Cabin 1 in Longshore Club Park may be demolished under several options under consideration in the Longshore Club Park Capital Improvement Plan. The current tenant asked to switch to a different cabin in the park because of the cabin’s uncertain future, without the new lease going to the usual lottery. / Photo by Gretchen Webster

By Gretchen Webster

WESTPORT — Two cabins in Longshore Club Park and a small artist studio on Compo Road South were discussed Wednesday by the Board of Selectwomen as they acted on two agenda items that touched on the issue of affordable housing. Both agenda items involved town-owned properties, requiring action by the selectwomen.

Cabin swap OK’d for Longshore tenant

At Longshore, Philip Restieri, a town employee currently renting Cabin 1 near the Inn at Longshore, sought approval to move into vacant Cabin 9. The request involved waiving the lottery system usually used to select tenants for the park’s cabins, because the future of Cabin 1 is uncertain.

Cabin 1 might be demolished to make way for pickleball courts, platform tennis courts and parking in several scenarios outlined in the Longshore Club Park Capital Improvement Plan currently in the early stages of development.

“The tenant is not feeling secure about staying there,” Assistant Town Attorney Eileen Lavigne Flug said.

“The reason we’re doing this is because of the uncertainty — it would give this tenant the security of knowing what is happening,” Jennifer Fava, the town’s parks and recreation director, told the selectwomen.

 The plan for capital improvements to Longshore Club Park, currently under development, lays out two options that would require demolishing Cabin 1 to build either pickleball or platform tennis courts.

The unsettled plans for the cabin’s future may involve its demolition, allow it to stand for several years or resume renting it indefinitely, Fava said. But officials do not want to lease the cabin until the Longshore plans are adopted, she said.

Selectwoman Candice Savin said she agreed that Restieri should be allowed to switch to vacant Cabin 9, but that Cabin 1 should be made available for tenants soon. “I’m sure there’s a demand and it would be revenue for the town,” she said.

“We’ll definitely be doing that,” First Selectwoman Jennifer Tooker responded. “We’re not going to leave the property open. We have no desire to leave a piece of property empty … It’s just a matter of knowing the timing.”

According to Flug, Cabin 1 was leased to Restieri for $1,400 per month, and Cabin 9 will be leased to him for $1,475 monthly.

The board approved a one-year lease for Restieri to rent Cabin 9 as well as a one-time waiver of the usual lottery requirement. The Board of Finance still has to sign off on terms of the lease, which is on that panel’s Dec. 7 agenda.

Flug said the town currently owns three cabins in Longshore Club Park — Cabins 1, 9 and 10 — and that Cabins 2-8 no longer exist. Town employees are given first chance to rent the three cabins through a lottery. If no employees are interested, an open cabin could be rented to a tenant from the general public.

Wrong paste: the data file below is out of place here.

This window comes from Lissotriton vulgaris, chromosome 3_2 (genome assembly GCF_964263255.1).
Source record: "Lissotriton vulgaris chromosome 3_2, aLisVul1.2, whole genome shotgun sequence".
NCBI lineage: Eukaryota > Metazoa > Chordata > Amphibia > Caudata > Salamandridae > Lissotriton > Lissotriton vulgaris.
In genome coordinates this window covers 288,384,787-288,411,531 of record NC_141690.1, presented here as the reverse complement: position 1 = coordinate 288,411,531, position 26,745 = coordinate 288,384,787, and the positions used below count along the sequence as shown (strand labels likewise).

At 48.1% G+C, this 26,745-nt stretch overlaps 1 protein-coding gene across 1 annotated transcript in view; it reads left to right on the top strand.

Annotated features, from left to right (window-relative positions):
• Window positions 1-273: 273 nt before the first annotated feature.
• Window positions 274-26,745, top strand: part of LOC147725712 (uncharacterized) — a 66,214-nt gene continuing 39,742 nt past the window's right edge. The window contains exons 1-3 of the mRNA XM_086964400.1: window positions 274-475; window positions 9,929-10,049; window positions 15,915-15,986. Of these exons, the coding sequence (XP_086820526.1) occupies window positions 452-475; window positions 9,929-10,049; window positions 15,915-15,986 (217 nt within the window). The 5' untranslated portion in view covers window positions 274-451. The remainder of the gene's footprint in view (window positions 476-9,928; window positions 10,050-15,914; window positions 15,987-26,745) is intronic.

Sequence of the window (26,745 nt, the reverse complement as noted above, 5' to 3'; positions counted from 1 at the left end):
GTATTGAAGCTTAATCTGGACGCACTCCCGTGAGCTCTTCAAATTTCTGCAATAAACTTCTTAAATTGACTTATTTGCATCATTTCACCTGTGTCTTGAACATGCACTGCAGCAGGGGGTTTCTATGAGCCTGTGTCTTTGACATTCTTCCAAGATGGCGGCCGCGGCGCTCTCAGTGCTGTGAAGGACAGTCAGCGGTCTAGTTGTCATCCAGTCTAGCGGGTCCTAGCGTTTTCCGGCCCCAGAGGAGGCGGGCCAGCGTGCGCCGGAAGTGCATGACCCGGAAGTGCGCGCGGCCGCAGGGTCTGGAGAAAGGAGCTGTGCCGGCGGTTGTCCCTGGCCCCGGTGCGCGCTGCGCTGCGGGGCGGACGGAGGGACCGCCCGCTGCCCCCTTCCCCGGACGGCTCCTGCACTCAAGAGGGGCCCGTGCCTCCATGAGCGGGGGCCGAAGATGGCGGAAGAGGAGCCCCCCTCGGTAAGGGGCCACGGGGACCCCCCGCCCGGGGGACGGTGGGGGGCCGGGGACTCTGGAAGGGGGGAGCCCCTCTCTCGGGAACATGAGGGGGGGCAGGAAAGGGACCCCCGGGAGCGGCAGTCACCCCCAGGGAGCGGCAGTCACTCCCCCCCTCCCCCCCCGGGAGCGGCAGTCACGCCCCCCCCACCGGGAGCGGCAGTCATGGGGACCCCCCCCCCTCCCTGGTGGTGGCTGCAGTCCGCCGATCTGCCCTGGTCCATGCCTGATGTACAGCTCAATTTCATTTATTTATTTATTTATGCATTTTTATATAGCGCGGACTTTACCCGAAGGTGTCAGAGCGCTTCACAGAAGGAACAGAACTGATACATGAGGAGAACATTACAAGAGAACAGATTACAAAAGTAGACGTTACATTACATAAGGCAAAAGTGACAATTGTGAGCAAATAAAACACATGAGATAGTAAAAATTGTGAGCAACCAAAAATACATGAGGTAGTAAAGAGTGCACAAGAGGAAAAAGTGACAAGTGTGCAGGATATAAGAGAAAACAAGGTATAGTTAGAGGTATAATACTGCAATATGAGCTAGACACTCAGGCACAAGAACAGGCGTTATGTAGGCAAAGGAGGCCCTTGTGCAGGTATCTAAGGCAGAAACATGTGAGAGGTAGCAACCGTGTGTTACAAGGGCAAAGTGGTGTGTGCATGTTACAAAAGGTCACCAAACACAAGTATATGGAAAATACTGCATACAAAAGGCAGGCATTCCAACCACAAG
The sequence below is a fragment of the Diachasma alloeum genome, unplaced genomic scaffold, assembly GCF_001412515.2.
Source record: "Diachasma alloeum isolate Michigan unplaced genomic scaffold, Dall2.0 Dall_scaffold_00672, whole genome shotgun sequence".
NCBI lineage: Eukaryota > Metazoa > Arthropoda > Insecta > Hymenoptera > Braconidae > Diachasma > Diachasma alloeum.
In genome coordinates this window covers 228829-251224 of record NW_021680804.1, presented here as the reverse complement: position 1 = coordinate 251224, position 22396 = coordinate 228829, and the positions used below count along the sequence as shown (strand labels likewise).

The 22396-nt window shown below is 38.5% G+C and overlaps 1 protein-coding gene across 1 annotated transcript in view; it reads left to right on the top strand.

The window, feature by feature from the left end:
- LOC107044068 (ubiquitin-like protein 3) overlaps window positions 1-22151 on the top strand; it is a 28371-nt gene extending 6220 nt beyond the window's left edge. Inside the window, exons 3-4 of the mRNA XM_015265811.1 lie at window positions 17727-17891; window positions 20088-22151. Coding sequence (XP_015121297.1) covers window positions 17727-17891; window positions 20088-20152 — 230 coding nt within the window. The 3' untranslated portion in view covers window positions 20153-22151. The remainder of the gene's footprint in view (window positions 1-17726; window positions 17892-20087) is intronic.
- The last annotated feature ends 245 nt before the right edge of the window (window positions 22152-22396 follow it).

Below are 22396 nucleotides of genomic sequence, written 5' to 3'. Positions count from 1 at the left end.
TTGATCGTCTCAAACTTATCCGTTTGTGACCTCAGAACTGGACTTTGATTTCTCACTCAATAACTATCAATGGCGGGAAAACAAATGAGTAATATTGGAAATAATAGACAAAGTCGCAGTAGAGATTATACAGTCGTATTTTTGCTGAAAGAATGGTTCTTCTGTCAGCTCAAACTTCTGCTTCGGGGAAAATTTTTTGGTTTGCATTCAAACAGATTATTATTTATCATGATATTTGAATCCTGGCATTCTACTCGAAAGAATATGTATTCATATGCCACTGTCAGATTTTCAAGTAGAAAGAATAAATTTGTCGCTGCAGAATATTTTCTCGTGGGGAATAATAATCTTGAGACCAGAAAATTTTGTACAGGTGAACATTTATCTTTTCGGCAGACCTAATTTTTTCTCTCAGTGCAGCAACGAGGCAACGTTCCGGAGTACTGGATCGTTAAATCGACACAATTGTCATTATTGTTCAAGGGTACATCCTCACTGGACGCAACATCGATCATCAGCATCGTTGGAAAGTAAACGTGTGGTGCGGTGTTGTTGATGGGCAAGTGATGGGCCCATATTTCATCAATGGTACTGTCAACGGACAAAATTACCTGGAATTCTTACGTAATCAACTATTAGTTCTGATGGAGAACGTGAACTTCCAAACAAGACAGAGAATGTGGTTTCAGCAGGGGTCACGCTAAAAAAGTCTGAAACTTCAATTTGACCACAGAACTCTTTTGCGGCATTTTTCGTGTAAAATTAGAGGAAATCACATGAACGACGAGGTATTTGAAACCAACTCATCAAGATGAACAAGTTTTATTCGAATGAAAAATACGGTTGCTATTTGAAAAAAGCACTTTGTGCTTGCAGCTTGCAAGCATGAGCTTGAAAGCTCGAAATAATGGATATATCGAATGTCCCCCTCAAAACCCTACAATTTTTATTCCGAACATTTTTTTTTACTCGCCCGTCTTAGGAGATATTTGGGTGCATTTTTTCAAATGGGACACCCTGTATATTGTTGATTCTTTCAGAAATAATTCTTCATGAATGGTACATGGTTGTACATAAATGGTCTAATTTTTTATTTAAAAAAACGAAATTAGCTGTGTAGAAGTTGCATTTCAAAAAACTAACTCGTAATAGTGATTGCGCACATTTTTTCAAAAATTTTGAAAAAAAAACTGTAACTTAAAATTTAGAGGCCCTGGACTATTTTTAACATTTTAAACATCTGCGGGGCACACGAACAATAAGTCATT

Encroachment rules waived for accessory dwelling unit

The selectwomen on Wednesday also approved a waiver that will allow a small free-standing building at the corner of 162 Compo Road South and Ivanhoe Lane to encroach into the town’s right-of-way by one and a half feet on two sides.

Requests for waivers of the town’s regulations prohibiting encroachment on public property, including rights-of-way, are routinely denied by the board at the request of the Department of Public Works. Town engineers traditionally recommend such requests be denied because encroachments can interfere with road maintenance and improvements, as well as utility or sewer projects.

But the selectwomen and Keith Wilberg, a town engineer, agreed Wednesday this time the encroachment waiver should be approved because the right-of-way being encroached on is small and steep, and is not be useful to the town.

Glenn Major, a lawyer representing property owner CLH Compo, LLC, said the small building, which was an artist’s studio for the previous owner, would be used as an accessory unit for rental. The main dwelling on the property is being demolished.

Encouraging small free-standing rentals is a goal of the accessory dwelling unit regulation approved by the Planning and Zoning Commission in April 2021 to help increase the inventory of affordable housing.

“While it is normally the policy of our department to discourage any encroachments, there are no adverse engineering requirements; it is steep in this area,” Wilberg said. “There’s no downside to the town approving this.”

Flug reminded the board that approving the encroachment waiver would require the property owner to sign an easement with the town and to buy insurance to cover liability within the relevant area.

The selectwomen then voted unanimously to grant the waiver.

Freelance writer Gretchen Webster, a Fairfield County journalist and journalism teacher for many years, was editor of the Fairfield Minuteman newspaper for 10 years and currently teaches journalism at Southern Connecticut State University.